"Ryan’s remarks come a week after he released a report on poverty, where he analyzed 92 federal anti-poverty programs, concluding that are a confusing patchwork of often ineffective prescriptions to combating policy."
    ------------------------------------
    You left out the punch line in the report. Cut programs altogether and replace them with nothing.

    March 13, 2014 11:19 am at 11:19 am |
  17. MikeinMT

    Sometimes the hammer head hits the nail and it just drives liberals to out of their minds crazy to admit there is more than a problem with cities like Detroit. In my opinion the inner city doesn't need to be fixed. Just let it continue to disintegrate into a pile of manure.

    March 13, 2014 11:20 am at 11:20 am |
  18. Cee

    I read everything Ryan said and CNN actually watered things down because he sounded a lot more racist than they are making him out to be. Ryan did offer a solution to the issue of poverty...... Basically the government should do away with any programs that help the poor, the government should coddle the rich, and basically the rich should mentor poor people while trickling down money to those disadvantaged families. Yeah so Ryan thinks that this is Leave it to Beaver land where everyone is so nice and would spend their free time mentoring poor people..... Oh so Mr. Ryan you think those rich suburban folk who moved far far away from blacks in the inner city are going to come back and help us out of the kindness of their hearts(I'm black and from the inner city but live in the Burbs now)? LOL!!!!!!!!!!!! People than wounder why inner city kids don't even think of voting Republican. I mean what planet is this man from? I see wealthy people everyday stepping over homeless people on the street so I don't have much faith that your average rich guy is going to drive down to the projects on the weekends to help poor people figure out how to make it in America.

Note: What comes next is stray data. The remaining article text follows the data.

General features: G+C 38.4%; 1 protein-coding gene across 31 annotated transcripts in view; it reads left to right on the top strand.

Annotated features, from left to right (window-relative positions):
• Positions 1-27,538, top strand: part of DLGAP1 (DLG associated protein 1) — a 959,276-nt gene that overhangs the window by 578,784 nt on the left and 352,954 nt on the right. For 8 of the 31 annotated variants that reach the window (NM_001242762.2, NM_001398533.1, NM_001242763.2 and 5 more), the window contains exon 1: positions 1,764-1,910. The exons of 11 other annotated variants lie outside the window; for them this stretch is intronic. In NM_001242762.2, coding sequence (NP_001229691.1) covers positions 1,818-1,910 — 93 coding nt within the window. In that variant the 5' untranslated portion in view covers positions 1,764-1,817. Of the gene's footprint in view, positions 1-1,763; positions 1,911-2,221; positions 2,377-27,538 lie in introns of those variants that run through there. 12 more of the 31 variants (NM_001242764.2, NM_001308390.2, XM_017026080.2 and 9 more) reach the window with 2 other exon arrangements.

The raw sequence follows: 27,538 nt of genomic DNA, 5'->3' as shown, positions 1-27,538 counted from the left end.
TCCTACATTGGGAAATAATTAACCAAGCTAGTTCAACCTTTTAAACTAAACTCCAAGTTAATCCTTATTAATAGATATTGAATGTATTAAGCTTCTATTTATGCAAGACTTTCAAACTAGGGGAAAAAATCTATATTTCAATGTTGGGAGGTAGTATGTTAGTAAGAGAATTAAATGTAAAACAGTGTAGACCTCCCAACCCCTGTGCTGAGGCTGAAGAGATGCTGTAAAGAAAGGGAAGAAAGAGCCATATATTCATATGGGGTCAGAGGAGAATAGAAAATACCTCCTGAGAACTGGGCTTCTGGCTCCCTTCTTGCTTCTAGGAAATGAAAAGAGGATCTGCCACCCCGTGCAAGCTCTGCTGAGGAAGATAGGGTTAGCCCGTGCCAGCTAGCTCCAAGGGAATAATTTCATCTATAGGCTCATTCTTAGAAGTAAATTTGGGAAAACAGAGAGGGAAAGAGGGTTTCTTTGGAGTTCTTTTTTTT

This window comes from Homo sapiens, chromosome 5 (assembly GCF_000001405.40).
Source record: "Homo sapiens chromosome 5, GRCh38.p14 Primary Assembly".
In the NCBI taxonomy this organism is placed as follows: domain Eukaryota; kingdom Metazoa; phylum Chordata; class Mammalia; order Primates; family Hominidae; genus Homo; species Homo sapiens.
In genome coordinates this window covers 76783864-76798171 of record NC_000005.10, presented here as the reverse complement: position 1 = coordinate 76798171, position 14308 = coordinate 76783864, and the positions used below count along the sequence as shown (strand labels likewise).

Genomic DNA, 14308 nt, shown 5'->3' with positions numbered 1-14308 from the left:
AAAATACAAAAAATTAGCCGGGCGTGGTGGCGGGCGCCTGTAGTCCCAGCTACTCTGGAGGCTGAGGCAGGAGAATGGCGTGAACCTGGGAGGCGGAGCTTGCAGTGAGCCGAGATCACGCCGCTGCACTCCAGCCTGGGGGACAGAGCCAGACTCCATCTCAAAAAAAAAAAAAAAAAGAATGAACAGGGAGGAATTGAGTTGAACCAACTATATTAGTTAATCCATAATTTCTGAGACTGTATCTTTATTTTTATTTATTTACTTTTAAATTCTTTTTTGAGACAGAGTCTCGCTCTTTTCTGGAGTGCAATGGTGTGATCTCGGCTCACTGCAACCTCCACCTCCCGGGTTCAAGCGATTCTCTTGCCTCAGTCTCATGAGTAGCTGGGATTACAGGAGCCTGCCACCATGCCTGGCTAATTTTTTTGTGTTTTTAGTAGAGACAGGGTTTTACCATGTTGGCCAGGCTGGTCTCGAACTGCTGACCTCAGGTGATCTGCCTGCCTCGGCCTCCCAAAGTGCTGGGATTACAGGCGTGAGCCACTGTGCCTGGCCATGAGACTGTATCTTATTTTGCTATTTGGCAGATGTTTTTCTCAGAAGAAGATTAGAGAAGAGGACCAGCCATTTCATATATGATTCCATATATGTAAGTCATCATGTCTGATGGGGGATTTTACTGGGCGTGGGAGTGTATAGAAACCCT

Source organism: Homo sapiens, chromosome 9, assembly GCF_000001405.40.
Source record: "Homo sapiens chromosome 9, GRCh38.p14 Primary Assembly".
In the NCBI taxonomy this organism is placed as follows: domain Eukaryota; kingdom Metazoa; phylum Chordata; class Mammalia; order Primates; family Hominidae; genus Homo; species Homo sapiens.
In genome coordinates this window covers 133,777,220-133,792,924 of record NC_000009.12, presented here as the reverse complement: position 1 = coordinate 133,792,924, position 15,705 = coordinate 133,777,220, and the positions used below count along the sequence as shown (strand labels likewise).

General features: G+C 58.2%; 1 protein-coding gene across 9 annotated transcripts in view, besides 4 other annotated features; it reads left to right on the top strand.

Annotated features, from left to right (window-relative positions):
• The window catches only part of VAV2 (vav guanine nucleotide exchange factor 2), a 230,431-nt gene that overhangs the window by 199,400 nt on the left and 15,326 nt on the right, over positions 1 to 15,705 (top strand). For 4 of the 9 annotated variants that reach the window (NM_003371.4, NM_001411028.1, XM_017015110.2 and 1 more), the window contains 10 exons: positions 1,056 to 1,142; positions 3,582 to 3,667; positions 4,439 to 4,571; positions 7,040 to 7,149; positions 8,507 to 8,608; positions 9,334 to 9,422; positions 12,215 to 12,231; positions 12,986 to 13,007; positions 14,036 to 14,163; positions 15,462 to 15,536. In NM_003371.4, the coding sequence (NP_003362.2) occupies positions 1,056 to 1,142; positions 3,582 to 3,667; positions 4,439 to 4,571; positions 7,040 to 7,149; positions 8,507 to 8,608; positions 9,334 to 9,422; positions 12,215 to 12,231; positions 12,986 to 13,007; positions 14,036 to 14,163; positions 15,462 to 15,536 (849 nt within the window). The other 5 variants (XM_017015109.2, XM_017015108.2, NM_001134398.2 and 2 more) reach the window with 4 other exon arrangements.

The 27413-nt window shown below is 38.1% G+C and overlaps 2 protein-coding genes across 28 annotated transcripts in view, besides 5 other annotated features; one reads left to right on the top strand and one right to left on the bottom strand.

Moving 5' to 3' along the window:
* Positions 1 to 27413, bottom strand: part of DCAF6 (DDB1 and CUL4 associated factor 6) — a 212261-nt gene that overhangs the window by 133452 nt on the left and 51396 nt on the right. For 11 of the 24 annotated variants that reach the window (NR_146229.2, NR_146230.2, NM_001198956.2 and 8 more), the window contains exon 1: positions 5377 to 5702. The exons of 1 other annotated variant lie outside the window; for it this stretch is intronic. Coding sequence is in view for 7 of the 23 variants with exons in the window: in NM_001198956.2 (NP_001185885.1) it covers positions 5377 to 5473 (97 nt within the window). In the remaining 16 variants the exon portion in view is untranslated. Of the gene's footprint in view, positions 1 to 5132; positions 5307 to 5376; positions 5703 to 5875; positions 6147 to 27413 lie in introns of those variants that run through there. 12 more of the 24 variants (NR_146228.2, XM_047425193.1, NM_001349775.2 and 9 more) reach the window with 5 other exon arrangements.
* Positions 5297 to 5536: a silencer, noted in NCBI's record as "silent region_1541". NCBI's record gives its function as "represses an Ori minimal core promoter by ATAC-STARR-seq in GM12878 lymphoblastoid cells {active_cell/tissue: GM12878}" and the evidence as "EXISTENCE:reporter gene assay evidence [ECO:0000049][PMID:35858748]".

March 13, 2014 11:22 am at 11:22 am |
  19. wendel

    blah blah blah more repo nonsense

    March 13, 2014 11:23 am at 11:23 am |
  20. JustMe

    If you even remotely believe this is true, you have no idea of what you're talking about. Driving past "the ghetto" does NOT make you an expert. For every one person "frauding" the system, there are a hundred people in need actually grateful for government aid. Rep Ryan should never had referenced that blatently racist author in the first place. Want to know the real truth that hurts? White people hate any mention of race and anytime it's brought up they cry "race card" and shove their heads in the sand. Reality is that there is a huge economic disparity between African-Americans and white Americans. It is rediculous that anyone can believe that as soon as the Emancipation Proclamation was enacted that blacks would immediately have the same access to education and careers as whites. Every day blacks have to defy stereotypes that portray them as inner-city trash. Inner-city blacks don't like being poor. They don't like working crap jobs for crap pay. They don't like having the worst school districts where schools don't have enough resources to effectively teach. Blacks want to work, but many can't get a job. Blacks may have political rights, but economic equality has yet to be achieved and it is mostly the system's fault. Take a history class at any university and they'll tell you the exact same thing. Unless you look at history (instead of telling people to forget it), you will never understand today's problems.